Los Angeles was not a city with a heart, or a city centre. It never had an industrial core or centre. It was created by a series of advertising campaigns, which sold the idea of home ownership in semi-rural suburbs. Its developers traded on the currency of the American Dream, and the power it still held over ordinary city dwellers’ imaginations. So Los Angeles developed as a series of sprawling suburbs extending every further out into the desert. It is based on a myth that the desert can be made to bloom. Which is to say, by piping water to arid areas you can keep on constructing more and more communities. This led to the famous water conspiracy, which is the factual basis of Polanski’s Chinatown. So across the nation of building zoned areas for upmarket, single family residences. And of course these zoned areas allow communities to practice racial segregation, as white homeowners move further out from the inner city, leaving Hispanics and blacks in inner city housing, and of course Chinese and Asian-Americans in Chinatown.
These new suburban dream developments look like a version of the American Dream, but in reality they are far from urban paradise. For a start they are based on fear and paranoia, and a need to keep undesirable elements out; so increasingly they are walled and gated communities. Secondly, they lead to vast suburban sprawl, increased commuting time, so that now many inhabitants of LA commute an hour and a half each way every day. Thirdly they lead to a city dependent on a car economy. The inhabitants of single family detached housing all travel and commute in their individual automobiles. LA is a city you do not move around on foot; it is not friendly and certainly doesn’t feel safe to be a pedestrian there. These leads to a fourth problem: air pollution, the famous LA smog. Even in the thirties LA is a city that looks glamorous and attractive, but is actually described as a place of violence and corruption.
To take the example of just one area: Fontana suburb. A closer look at its history reveals the complexity behind the image. It was originally developed by A.B. Miller as an American, Utopian development. It was thus part of the affluent "Valley of the South," an irrigation colony based on the notion of homesteading, so that each plot was a model small farm. So it was in Mike Davis’s words, "a real-estate promotion cleverly, and extravagantly, packaged as semi-utopia," (382); yet at the same time it was a successful example of the inter-war years’ "back to the land" movement. [See City of Quartz p. 378]
This was all transformed by the "second" New Deal of the late 1930s. The second, more radical New Deal was anti-trust and so federal money was diverted away from the Trust Corporations toward "new money." This in reality meant funding new local development through individual speculators, such as Henry J. Kaiser. He decided to build a steel mill in Fontana, as part of the build up to wartime armaments production. [ibid p. 391]. The story of how that once thriving steel industry finally gave way to global competitors would take us way past the thirties and on to the contemplation of the industrial waste land that Fontana has become. But one image of its latest "industry" occurs right at the end of Mike Davis’s book, when we get the surreal photograph of the stone elephants and lions, that used to stand at the entrance to Selig Zoo in Eastlake Park, now consigned to one of the many junk-yards around the old steel factory’s grounds.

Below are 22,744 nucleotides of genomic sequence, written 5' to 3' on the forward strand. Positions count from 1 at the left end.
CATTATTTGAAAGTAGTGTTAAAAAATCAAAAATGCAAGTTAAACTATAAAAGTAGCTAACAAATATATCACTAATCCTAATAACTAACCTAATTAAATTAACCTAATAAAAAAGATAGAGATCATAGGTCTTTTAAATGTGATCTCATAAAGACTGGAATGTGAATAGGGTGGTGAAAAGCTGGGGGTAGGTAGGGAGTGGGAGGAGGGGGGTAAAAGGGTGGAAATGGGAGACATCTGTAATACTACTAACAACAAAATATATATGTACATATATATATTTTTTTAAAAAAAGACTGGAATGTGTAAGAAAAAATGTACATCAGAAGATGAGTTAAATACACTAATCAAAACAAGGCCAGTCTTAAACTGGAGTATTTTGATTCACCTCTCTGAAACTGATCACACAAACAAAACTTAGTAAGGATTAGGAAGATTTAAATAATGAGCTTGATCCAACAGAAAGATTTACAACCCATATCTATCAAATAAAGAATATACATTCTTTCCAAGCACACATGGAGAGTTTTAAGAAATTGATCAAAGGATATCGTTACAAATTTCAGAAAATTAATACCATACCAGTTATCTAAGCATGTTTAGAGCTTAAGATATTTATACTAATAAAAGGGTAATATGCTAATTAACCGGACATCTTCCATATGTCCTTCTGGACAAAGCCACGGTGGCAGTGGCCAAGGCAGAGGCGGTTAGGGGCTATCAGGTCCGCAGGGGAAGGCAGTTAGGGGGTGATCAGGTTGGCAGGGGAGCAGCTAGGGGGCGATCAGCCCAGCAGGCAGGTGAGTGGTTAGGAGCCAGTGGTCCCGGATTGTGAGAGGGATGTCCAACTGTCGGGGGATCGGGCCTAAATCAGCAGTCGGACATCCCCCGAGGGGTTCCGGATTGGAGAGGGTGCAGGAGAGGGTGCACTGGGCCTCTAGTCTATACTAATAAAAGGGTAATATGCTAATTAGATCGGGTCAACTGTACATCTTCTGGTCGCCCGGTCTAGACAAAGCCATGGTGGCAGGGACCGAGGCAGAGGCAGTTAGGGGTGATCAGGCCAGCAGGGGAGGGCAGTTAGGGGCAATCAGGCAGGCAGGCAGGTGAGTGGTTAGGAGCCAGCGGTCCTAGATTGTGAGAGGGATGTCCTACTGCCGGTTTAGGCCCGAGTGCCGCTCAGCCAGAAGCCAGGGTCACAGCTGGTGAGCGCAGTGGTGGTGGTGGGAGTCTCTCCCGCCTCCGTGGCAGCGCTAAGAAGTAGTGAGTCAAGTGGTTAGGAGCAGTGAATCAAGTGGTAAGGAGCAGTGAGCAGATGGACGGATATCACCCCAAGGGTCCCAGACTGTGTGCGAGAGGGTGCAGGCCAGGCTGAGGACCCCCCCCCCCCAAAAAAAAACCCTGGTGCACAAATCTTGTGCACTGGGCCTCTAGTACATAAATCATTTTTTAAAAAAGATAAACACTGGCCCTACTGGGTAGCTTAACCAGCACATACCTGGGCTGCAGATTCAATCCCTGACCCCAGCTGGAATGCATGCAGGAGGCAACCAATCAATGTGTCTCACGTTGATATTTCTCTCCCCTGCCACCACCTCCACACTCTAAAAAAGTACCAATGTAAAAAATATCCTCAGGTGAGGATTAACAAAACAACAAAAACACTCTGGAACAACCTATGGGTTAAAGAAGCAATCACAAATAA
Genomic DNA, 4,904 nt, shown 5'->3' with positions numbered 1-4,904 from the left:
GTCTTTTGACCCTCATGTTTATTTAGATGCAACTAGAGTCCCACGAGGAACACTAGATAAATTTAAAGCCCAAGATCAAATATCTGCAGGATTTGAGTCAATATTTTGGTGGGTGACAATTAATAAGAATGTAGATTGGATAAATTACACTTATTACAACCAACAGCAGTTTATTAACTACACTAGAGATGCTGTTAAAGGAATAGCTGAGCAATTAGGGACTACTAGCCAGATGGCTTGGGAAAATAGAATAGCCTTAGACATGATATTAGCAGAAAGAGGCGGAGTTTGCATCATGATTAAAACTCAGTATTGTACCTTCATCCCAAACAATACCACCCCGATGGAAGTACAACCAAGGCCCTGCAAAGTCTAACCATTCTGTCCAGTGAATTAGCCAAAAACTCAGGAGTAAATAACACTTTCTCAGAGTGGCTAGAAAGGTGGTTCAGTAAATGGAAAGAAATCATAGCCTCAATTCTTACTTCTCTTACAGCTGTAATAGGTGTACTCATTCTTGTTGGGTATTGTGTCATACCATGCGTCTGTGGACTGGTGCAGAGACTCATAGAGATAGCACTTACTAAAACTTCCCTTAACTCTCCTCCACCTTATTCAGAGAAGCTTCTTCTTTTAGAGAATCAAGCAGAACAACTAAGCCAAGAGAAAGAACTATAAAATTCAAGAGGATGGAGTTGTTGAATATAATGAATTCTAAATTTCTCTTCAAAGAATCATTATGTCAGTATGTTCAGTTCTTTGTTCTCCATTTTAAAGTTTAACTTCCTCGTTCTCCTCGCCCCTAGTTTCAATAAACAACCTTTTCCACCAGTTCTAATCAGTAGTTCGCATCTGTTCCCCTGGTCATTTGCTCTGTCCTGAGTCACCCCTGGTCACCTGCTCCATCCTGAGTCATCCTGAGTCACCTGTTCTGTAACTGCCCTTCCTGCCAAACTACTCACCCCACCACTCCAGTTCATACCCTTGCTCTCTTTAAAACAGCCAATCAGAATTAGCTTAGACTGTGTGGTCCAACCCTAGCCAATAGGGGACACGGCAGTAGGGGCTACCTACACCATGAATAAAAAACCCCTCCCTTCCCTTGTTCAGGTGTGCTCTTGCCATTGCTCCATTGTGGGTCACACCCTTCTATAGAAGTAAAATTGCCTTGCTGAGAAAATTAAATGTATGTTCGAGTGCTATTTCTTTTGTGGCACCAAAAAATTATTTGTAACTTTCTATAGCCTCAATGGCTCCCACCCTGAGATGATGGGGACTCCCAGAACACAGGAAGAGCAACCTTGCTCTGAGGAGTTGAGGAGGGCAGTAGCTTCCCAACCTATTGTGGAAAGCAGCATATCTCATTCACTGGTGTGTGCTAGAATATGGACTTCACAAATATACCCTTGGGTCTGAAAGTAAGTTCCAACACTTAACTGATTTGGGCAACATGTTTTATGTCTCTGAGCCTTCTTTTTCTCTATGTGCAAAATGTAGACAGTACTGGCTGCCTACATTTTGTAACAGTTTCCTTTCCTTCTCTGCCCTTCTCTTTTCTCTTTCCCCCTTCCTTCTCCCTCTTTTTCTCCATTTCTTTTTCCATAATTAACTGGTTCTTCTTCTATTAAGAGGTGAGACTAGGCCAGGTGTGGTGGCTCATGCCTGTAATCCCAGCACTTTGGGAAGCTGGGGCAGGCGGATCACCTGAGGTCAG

To recapitulate: concentrate on the development of Fontana suburb from 1906, when A. B. Miller began to construct irrigation canals and plant eucalyptus groves, through 1913, when his company began to lay out the town site; through to the early 1930s, when people in droves began to buy homestead plots, rear chickens and, when they could afford it buy houses according to a limited range of patterns, — and you see an industrialized, mass-marketed, development, using all the tricks of advertizing to promote the new suburb. Yet you also see an experiment in modern, urban living and life style that retains historic importance. Then, with the build up to World War 2, entrepreneurs began to realize that the California coast was going to be the base for a global, all out war in the pacific. This goes hand in hand with Roosevelt’s New Deal needing to find new impetus at the end of his second term of office, and the public mood swings round to back the war effort. The Fontana Farms area becomes the site of Henry J Kaiser’s Steel Mill, and a model for later post-war industrial practices, now commonly referred to as Fordism. I.e. a high productivity, high-wage economy. Fontana becomes notorious as "the roughest town in the county" and the birthplace of the Hell’s Angels in 1946. The earlier dream gives way to the Pacific era, with attendant regional pollution from the high sulphur content of the coking coal used at Fontana. "Kaiser spokesmen reassured residents that the plant ‘could be erected in the middle of an orange grove and operated continuously without the slightest damage to trees’. By the end of the first year, however, disturbing evidence to the contrary had become obvious. […] Ranchers across from the mill picked grapefruit from their trees for the last time in the fall of 1942." (392).
Which is to say, LA is a city, which manufactures, projects and sells dreams; but the dark side of all this is that the dreams are precarious myths, often built on corrupt and speculative investment by a few individuals, with the connivance of civic officials. Dreams of utopia have a strange habit of turning sour in Los Angeles. One apt metaphor for this, is that from 1921 onwards, A. B. Miller owned the garbage contract for the city of Los Angeles, and the garbage was trucked out to Fontana Farms to be fed to the pigs that the idealistic inhabitants were raising on their small farm plots.
As Mike Davis puts it:
The ultimate world-historical significance – and oddity – of Los Angeles is that it has come to play the double role of utopia and dystopia for advanced capitalism. (18)